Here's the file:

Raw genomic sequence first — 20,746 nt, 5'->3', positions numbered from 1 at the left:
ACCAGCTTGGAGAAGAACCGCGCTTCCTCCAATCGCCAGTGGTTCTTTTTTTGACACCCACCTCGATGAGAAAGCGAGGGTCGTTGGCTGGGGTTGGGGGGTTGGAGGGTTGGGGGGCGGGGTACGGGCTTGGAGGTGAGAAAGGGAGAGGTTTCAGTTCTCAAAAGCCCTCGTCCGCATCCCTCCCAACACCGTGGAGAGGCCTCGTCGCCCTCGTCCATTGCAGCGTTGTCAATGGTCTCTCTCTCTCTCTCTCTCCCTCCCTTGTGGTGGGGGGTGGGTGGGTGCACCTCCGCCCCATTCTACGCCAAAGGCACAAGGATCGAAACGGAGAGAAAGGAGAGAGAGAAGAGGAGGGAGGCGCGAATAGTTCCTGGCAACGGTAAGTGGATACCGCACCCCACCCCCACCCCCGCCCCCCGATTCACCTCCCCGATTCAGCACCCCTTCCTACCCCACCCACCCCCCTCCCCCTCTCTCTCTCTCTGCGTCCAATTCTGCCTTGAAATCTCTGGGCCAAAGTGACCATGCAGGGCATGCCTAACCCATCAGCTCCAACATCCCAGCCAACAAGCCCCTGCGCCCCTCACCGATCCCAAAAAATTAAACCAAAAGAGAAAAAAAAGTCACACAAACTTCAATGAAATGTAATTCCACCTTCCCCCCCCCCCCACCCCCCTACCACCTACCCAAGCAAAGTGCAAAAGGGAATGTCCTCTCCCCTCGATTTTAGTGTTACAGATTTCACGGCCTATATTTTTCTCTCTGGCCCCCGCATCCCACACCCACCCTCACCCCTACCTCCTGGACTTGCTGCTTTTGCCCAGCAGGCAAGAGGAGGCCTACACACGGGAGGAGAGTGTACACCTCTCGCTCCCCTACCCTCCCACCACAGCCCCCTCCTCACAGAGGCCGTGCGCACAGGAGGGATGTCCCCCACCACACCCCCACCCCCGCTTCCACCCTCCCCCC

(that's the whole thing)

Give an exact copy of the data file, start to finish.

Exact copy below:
Raw genomic sequence first — 20,746 nt, 5'->3', positions numbered from 1 at the left:
ACCAGCTTGGAGAAGAACCGCGCTTCCTCCAATCGCCAGTGGTTCTTTTTTTGACACCCACCTCGATGAGAAAGCGAGGGTCGTTGGCTGGGGTTGGGGGGTTGGAGGGTTGGGGGGCGGGGTACGGGCTTGGAGGTGAGAAAGGGAGAGGTTTCAGTTCTCAAAAGCCCTCGTCCGCATCCCTCCCAACACCGTGGAGAGGCCTCGTCGCCCTCGTCCATTGCAGCGTTGTCAATGGTCTCTCTCTCTCTCTCTCTCCCTCCCTTGTGGTGGGGGGTGGGTGGGTGCACCTCCGCCCCATTCTACGCCAAAGGCACAAGGATCGAAACGGAGAGAAAGGAGAGAGAGAAGAGGAGGGAGGCGCGAATAGTTCCTGGCAACGGTAAGTGGATACCGCACCCCACCCCCACCCCCGCCCCCCGATTCACCTCCCCGATTCAGCACCCCTTCCTACCCCACCCACCCCCCTCCCCCTCTCTCTCTCTCTGCGTCCAATTCTGCCTTGAAATCTCTGGGCCAAAGTGACCATGCAGGGCATGCCTAACCCATCAGCTCCAACATCCCAGCCAACAAGCCCCTGCGCCCCTCACCGATCCCAAAAAATTAAACCAAAAGAGAAAAAAAAGTCACACAAACTTCAATGAAATGTAATTCCACCTTCCCCCCCCCCCCACCCCCCTACCACCTACCCAAGCAAAGTGCAAAAGGGAATGTCCTCTCCCCTCGATTTTAGTGTTACAGATTTCACGGCCTATATTTTTCTCTCTGGCCCCCGCATCCCACACCCACCCTCACCCCTACCTCCTGGACTTGCTGCTTTTGCCCAGCAGGCAAGAGGAGGCCTACACACGGGAGGAGAGTGTACACCTCTCGCTCCCCTACCCTCCCACCACAGCCCCCTCCTCACAGAGGCCGTGCGCACAGGAGGGATGTCCCCCACCACACCCCCACCCCCGCTTCCACCCTCCCCCC